Meet Pete Buttigieg Veteran’s and Mental Health Town Hall/Rally with Q&A in Manchester, NH August 23, 2019.\r\r(Photo: Chuck Kennedy/PFA)

This article contains opinion.


After the drama of the Iowa caucuses, the second state to vote had a much better night. 

New Hampshire’s first-in-the-nation primaries went off without a hitch Tuesday night, where Vermont senator Bernie Sanders claimed a slim victory against Pete Buttigieg, the former mayor of South Bend, Ind. 

Sanders won 25.7 percent of the vote, with Buttigieg earning 24.4 percent. Both men will each earn nine total delegates of the 24 available in the Granite State, which keeps Buttigieg in the lead in delegate count based on the draw between the two in Iowa last week.

The remaining six delegates went to third-place finisher Amy Klobuchar. The Minnesota senator earned a great deal of momentum following a strong debate performance last Friday night and grabbed 19.8 percent of the vote. 

On the Republican side, incumbent President Donald Trump won handily as expected, but had 9.1 percent of the vote taken from him by former Massachusetts governor Bill Weld, who has focused the majority of his campaign in New Hampshire. Weld is the last remaining major GOP candidate going against Trump but will not see a performance better than this as Trump will cruise to the nomination.

Going back to the Democrats, alarm bells are sounding in the campaigns of Massachusetts Sen. Elizabeth Warren and former Vice President Joe Biden. The duo finished fourth and fifth Tuesday, each earning less than 10 percent of the vote and earning zero delegates as a result. Candidates in the Democratic Primary must earn at least 15 percent to earn any delegates. Warren, unlike Sanders, could not take advantage of the fact that she is from a neighboring state to New Hampshire, which generally can give candidates a boost. 

As for Biden, he has run for president three times (1988, 2008 and 2020) and has never finished in the top three, let alone won, a single primary or caucus. The former vice president didn’t even stick around to hear the results, heading Tuesday to South Carolina, a state where he is still a favorite. If he can’t win South Carolina, his campaign may be all but finished before Super Tuesday comes around March 3. 

The voting in New Hampshire quite literally did end a trio of campaigns, most prominently the political outsider and businessman Andrew Yang, who ended his run after earning 2.8 percent and an eighth-place finish. Senator Michael Bennet of Colorado and former Massachusetts governor Deval Patrick dropped out as well after each earning less than half a percent.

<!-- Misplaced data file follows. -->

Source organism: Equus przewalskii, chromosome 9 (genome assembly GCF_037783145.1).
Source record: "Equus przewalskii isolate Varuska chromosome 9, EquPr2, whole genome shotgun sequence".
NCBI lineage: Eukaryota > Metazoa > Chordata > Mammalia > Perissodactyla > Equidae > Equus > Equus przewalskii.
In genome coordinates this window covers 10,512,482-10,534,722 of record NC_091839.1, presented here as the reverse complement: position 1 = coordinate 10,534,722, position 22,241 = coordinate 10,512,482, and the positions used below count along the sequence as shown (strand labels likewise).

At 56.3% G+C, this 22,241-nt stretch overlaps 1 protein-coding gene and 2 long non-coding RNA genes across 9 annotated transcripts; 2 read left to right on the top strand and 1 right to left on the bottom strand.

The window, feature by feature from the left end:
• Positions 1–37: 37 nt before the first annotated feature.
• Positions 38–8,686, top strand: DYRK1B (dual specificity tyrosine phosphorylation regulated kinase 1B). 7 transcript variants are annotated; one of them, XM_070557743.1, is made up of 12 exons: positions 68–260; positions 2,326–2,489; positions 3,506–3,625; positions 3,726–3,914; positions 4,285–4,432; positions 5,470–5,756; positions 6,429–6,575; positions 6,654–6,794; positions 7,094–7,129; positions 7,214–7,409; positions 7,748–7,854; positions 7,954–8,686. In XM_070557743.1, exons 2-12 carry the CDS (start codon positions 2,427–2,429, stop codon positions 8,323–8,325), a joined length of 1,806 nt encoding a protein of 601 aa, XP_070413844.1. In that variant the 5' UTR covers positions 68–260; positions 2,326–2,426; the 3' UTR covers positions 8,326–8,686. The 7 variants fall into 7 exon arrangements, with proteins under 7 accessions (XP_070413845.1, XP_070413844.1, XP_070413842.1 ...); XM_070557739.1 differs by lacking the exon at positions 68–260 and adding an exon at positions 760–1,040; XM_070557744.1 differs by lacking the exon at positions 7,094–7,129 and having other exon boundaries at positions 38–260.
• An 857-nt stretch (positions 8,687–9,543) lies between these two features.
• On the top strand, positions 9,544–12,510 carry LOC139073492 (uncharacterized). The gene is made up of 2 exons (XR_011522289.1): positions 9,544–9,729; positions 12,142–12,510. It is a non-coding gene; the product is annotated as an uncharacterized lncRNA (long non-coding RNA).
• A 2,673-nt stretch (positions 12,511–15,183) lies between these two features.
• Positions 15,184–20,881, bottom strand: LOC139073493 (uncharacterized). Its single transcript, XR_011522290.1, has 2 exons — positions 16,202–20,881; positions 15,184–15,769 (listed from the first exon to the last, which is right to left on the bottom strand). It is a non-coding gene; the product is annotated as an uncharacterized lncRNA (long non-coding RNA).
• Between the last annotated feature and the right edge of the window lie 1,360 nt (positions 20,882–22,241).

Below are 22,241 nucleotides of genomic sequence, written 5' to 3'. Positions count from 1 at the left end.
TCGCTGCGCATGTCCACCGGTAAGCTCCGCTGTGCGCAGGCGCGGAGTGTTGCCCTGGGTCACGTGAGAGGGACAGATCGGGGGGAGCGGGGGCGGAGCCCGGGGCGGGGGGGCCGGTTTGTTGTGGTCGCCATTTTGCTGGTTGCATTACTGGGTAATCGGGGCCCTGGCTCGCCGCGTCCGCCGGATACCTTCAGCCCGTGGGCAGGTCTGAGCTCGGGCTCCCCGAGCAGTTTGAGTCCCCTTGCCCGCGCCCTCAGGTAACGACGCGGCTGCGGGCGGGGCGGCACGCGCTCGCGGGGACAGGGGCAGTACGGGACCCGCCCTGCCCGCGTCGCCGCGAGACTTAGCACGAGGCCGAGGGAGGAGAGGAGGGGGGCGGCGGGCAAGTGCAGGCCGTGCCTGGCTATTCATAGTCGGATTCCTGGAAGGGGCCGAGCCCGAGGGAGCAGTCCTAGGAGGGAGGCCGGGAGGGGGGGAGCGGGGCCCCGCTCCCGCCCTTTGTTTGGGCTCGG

The victory was great news for Sanders, who is now the favorite in the race, not only because he is polling well nationally but just as much because Buttigieg isn’t doing well in those polls. Voters from more racially diverse states have taken to Sanders relatively well and don’t seem to be as supportive of Buttigieg or Klobuchar, who are expanding their campaign operations in Nevada and South Carolina, the two next states to vote. Things also look good for Sanders because only twice in the last 48 years has a candidate gone on to win the nomination without winning either Iowa or New Hampshire (George McGovern was second in both states in 1972, while Bill Clinton was third in Iowa and second in New Hampshire). Coincidence or not, that once again doesn’t bode well for Biden or anyone else other than Sanders or Buttigieg. 

The big story heading into primary voting was that Sanders’ and Warren’s similar progressive policies would split their supporters’ votes, clearing the way for a more moderate candidate to win early states. 

Just the opposite has happened, however; moderate votes have been mostly split between Buttigieg, Klobuchar and Biden, while Sanders has done much better than Warren among progressives. 

In New Hampshire, that trio took 53 percent of the total vote, but with the split, Sanders was able to grab the victory. With the party not necessarily loving Sanders’ frontrunner status, it will be interesting to see what happens moving forward. 

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